June 8, 2018
The next few years will be big for the UA’s Tech Park, and big for Tucson’s southern reaches in general. Over a billion-dollars-worth of construction is planned for the Tech Park in two new locations: The Bridges and The Village.
“These are both long-term projects,” said incoming UA Tech Parks Board Chair Tom Warne. “It’ll cover quite a few large-scale buildings.”
The Bridges constitutes 65 acres of land, two miles south of the University campus, at the convergence of Kino Parkway and Interstate 10. The site is planned as a technology hub, modeled off of innovative districts from other universities in the nation. The Bridges will have over 2,000,000 square feet of lab and office space. Continue reading “Two major expansions in the works for UA Tech Parks”
David Wichner Arizona Daily Star May 25, 2018
Office buildings will finally start going up at the UA Tech Park at the Bridges on Tucson’s south side, and planning is underway for a mixed-use “urban village” development for the Tech Park on Rita Road, according to plans unveiled by the University of Arizona Thursday.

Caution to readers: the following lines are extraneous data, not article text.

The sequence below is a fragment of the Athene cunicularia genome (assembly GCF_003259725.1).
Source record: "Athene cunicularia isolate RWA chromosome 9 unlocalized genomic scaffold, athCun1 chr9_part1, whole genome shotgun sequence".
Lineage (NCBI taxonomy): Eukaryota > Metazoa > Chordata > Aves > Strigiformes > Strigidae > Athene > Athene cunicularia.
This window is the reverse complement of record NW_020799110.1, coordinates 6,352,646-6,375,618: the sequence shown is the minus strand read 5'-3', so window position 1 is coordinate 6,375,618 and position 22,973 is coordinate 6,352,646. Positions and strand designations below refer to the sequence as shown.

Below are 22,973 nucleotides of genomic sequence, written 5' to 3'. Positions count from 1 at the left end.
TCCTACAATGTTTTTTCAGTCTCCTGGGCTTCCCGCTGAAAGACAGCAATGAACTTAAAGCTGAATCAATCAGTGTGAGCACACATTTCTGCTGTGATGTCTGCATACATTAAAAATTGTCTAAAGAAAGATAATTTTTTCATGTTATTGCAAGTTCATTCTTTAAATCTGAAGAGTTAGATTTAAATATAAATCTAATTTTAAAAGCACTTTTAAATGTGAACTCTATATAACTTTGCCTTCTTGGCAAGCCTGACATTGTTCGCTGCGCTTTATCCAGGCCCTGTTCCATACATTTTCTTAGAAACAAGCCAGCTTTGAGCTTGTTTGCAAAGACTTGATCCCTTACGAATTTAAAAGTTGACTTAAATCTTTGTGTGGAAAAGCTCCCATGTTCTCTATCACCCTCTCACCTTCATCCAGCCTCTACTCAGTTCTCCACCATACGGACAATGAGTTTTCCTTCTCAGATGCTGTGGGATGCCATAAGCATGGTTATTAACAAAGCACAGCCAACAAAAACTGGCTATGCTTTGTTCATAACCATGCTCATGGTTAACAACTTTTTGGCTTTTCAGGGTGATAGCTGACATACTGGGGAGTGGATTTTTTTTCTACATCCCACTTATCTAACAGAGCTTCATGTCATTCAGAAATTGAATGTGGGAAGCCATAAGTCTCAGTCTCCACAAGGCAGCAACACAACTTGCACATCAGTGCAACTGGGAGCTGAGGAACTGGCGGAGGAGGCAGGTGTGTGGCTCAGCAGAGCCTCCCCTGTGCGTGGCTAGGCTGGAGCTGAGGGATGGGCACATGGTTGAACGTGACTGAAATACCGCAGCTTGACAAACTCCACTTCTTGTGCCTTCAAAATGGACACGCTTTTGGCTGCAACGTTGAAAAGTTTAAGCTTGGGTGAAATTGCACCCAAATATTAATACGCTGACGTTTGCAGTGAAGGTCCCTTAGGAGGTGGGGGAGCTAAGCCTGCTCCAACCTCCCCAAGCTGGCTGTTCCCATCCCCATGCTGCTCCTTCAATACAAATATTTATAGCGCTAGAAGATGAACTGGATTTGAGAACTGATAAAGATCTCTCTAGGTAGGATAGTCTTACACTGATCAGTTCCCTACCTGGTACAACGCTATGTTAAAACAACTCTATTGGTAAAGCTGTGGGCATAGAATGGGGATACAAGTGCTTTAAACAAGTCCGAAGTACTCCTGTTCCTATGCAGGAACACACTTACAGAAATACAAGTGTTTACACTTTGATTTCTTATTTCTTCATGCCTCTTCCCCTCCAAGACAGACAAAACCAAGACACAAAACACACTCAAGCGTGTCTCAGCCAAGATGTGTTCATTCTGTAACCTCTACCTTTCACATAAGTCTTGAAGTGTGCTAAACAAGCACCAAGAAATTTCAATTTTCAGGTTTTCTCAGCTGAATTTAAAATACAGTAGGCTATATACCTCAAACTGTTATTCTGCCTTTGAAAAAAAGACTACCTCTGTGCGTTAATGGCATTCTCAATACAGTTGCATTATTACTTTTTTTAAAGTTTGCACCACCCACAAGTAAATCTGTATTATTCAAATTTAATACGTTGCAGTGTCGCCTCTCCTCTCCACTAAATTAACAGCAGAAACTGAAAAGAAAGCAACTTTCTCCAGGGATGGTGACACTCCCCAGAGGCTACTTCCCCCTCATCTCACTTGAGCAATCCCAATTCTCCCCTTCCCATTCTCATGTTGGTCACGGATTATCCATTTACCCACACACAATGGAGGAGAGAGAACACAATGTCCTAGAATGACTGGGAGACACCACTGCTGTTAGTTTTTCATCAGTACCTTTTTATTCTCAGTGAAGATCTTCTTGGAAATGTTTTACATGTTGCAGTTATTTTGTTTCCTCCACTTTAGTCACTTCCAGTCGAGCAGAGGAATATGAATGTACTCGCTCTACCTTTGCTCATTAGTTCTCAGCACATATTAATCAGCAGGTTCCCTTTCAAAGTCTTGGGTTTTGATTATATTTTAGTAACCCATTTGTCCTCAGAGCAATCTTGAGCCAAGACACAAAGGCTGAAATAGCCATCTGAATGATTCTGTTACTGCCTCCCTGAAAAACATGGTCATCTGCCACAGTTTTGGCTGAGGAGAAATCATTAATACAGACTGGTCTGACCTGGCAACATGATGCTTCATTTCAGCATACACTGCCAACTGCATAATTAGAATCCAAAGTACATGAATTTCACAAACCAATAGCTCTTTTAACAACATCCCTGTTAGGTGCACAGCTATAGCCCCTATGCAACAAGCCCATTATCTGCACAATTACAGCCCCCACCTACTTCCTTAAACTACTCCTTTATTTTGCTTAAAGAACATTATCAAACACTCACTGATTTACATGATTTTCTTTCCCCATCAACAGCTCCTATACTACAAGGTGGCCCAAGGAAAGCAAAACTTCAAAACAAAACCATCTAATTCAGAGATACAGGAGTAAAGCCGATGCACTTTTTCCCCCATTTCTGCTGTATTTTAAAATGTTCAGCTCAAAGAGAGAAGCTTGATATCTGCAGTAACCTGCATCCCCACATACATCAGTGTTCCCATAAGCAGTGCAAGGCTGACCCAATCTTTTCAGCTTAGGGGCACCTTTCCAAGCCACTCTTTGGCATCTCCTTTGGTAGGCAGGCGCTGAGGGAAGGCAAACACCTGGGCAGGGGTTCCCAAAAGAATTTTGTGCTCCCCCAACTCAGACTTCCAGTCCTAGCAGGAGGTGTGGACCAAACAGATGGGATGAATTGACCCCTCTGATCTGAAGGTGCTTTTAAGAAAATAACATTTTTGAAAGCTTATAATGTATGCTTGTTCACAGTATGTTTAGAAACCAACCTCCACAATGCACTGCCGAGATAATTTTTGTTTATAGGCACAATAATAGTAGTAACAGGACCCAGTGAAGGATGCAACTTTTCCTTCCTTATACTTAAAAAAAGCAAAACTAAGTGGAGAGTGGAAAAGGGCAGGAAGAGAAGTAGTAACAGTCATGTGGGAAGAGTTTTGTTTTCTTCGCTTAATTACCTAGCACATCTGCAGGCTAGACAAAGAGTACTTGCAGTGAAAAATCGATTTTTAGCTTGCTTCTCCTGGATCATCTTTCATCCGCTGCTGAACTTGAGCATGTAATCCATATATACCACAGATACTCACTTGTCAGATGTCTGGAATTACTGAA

Tech Parks Arizona announced Thursday that it has picked The Boyer Co., a Salt Lake City company, as a development partner to design and develop a new “Technology Precinct” at The Bridges, at South Kino Parkway and East 36th Street. The first development in the Technology Precinct is expected to be the Innovation and Technology Complex, initially anchored by a four-story office building that will house the UA’s technology-commercialization operation, Tech Launch Arizona, as soon as early next year. Continue reading “Both UA Tech Parks in Tucson move ahead with hotel, office and residential plans”
More than 1200 jobs alone have been created at the Bridges due to the continued collaboration of Ward 5 council member Richard Fimbres, the surrounding four neighborhood associations and the developer. In a unique relationship, the neighborhood and Ward office communicate actively with the Retail West and Projects International in identifying the retail and job needs of the local neighbors. The adjacent low income neighborhood had no local grocery store, pharmacy or nearby job opportunities. Through the collaborative relationship, the group worked to bring in and support new retailers, restaurants and services including two big box stores historically protested within Tucson City limits. In an unusual situation, the four neighborhoods continue to engage with the developer, serve on the Design Review Committee and meet with City staff regarding ongoing development at the Bridges.